Ironically, the hedonistic lifestyle she describes was regarded with suspicion by the Chinese authorities and the book was banned shortly after publication for its immoral nature and irreverent style. There is nothing there that is very shocking to a Western reader: a lot of sex, a lot of drug-taking, but the details are not prurient or voyeuristic. It is clear that the author admires Western culture – there are several quotes from Henry Miller, Sylvia Plath, Milan Kundera but also from various musicians, but overall the style is pedestrian, while trying achingly hard to be hipsterish (if the term was in existence back in 2000 when this was first published). It is a young person’s book, so perhaps I am being a little harsh: it reminded me of the so-called millenial writers like Otessa Moshfegh or Sally Rooney (neither of whom I’ve read exhaustively because… they bore me. I am not the target age group, I think.) But, needless to say, there are plenty of people who love those English-speaking writers, so you might love this book. It certainly helps to dismantle some stereotypes and shows a Chinese society in flux.

14 thoughts on “China in September: Shanghai Then and Now”

  1. I have them both on my piles but was actually thinking of culling Shanghai Baby. It might have spoken to me when I was young. I have high hopes for Eileen Chang though. So, you pretty much confirm my thinking.

    1. It was a really interesting contrast between cosmopolitan Shanghai of the 1930s and cosmopolitan Shanghai of the turn of the 21st century. But yes, Wei Hui name drops Eileen Chang but is not a patch on her, to my mind!

  2. I love Chang Eileen! Have you read Love in a fallen city? Wei Hui is just a very dated editorial coup, in the early 2000s she and Mian Mian were scandalous authors, therefore geniuses… It left me cold. You should try Chi Li (another female writer, review to come soon), Yan Geling, Zhang Kankan, Wang Anyi, … There are many translations in French from the Piquier publishing company.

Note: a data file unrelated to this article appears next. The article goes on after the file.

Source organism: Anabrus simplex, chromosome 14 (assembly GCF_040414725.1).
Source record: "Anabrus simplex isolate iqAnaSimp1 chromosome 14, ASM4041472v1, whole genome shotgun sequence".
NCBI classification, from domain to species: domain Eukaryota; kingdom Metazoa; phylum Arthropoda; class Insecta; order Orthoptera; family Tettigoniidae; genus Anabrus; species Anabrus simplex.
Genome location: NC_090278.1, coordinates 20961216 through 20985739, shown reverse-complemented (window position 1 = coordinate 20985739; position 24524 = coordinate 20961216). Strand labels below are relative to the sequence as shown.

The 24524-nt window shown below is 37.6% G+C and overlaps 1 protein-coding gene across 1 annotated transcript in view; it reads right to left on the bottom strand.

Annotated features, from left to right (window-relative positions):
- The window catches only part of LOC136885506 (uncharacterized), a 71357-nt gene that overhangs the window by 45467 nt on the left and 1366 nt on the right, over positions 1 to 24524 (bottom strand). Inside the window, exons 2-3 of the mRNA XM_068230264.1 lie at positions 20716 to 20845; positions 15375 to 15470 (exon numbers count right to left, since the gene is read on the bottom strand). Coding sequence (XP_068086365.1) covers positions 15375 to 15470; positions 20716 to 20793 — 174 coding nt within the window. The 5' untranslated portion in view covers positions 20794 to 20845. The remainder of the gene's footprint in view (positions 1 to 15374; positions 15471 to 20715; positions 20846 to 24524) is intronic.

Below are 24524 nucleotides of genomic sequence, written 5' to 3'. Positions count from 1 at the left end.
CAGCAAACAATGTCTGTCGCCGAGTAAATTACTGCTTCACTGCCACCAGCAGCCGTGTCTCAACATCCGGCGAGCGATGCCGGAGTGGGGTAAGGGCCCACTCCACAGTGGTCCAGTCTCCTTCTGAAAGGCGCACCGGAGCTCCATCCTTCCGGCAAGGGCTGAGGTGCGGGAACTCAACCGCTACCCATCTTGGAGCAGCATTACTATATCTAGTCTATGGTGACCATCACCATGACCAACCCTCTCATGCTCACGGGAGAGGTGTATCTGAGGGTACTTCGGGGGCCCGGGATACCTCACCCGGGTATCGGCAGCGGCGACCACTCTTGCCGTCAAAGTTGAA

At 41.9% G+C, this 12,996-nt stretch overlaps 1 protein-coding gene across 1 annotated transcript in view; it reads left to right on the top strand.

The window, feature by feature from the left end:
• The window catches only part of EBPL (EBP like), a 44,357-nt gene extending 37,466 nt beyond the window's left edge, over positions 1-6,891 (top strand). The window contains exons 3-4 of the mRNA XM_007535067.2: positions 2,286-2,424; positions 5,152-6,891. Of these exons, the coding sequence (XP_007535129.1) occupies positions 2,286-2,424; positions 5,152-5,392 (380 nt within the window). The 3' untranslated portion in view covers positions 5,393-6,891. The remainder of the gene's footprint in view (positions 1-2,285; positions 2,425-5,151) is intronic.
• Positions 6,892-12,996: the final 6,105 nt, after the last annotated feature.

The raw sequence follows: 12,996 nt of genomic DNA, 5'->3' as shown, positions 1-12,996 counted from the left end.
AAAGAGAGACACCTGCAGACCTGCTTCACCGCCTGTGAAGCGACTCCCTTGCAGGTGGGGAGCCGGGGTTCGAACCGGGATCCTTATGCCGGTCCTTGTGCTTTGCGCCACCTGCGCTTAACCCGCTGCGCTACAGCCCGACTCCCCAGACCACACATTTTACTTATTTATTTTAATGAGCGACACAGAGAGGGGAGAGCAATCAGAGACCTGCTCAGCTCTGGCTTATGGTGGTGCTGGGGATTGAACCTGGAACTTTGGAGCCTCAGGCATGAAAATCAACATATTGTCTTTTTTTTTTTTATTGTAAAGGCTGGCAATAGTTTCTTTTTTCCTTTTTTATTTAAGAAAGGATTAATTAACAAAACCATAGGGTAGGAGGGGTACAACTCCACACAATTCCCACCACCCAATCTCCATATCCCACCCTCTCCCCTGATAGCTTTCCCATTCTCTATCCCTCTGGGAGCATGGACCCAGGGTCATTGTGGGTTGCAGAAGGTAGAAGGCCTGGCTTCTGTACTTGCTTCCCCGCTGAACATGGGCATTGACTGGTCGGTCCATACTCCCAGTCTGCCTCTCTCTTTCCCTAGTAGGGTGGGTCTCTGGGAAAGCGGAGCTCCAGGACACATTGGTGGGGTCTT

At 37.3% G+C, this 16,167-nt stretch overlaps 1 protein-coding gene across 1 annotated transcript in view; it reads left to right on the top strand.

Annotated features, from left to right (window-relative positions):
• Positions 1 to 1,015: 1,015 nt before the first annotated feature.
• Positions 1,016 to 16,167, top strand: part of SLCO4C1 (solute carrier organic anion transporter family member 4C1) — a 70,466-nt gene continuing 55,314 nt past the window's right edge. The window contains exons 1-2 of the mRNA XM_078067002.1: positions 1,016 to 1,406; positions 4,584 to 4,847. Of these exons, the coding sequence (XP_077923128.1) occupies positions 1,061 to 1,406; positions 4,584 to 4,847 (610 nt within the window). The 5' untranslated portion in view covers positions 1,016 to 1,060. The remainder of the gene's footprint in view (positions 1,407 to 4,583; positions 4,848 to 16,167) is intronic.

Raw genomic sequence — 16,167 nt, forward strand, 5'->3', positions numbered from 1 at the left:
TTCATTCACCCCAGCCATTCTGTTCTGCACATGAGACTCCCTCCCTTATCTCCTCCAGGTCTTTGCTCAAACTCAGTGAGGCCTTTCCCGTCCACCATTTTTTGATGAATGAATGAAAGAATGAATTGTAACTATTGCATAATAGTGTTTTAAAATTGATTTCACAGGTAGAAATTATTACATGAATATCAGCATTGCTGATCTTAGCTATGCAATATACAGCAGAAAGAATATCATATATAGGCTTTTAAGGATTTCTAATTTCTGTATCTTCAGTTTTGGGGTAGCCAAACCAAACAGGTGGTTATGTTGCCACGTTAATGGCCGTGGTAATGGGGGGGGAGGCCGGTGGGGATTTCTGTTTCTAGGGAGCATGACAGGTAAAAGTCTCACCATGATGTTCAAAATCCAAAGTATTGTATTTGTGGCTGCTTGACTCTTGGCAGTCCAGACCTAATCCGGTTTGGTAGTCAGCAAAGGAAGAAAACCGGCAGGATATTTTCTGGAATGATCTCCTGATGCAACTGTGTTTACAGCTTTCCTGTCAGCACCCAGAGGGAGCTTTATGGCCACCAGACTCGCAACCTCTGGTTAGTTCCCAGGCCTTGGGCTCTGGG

1. I should have known you would have some great suggestions – sadly, I don’t think most of them have been translated into English, but I will try to find them. And yes, your assessment of Wei Hui is probably accurate.

  3. I’m very tempted to read Eileen Chang now, Marina Sofia! I remember when Shanghai Baby came out and although very hyped I didn’t fancy it and now I think I was right. Your experience of reading it sounds a bit like my experience of reading Crimson by Niviaq Korneliussen – I was definitely too old for it and so it bored me a bit.

  4. I saw most of the movie, Lust, Caution. It is very good. The cast is excellent. It’s based on a true story. But the brutality is very hard to take at the end. My sympathy lies with the young Chinese people who are trying to fight for China’s sovereighty and against brutal collaborators with the Japanese occupiers. It gets too brutal at the end, which is the reality of the real story. So I had to stop watching it. Too sad.

  5. Well, watch British mystery programs, some escapism, some reality. But watching a story about people trying to get rid of a collaborator with brutal occupiers, based on a true story, is different. One knows real, earnest human beings were killed.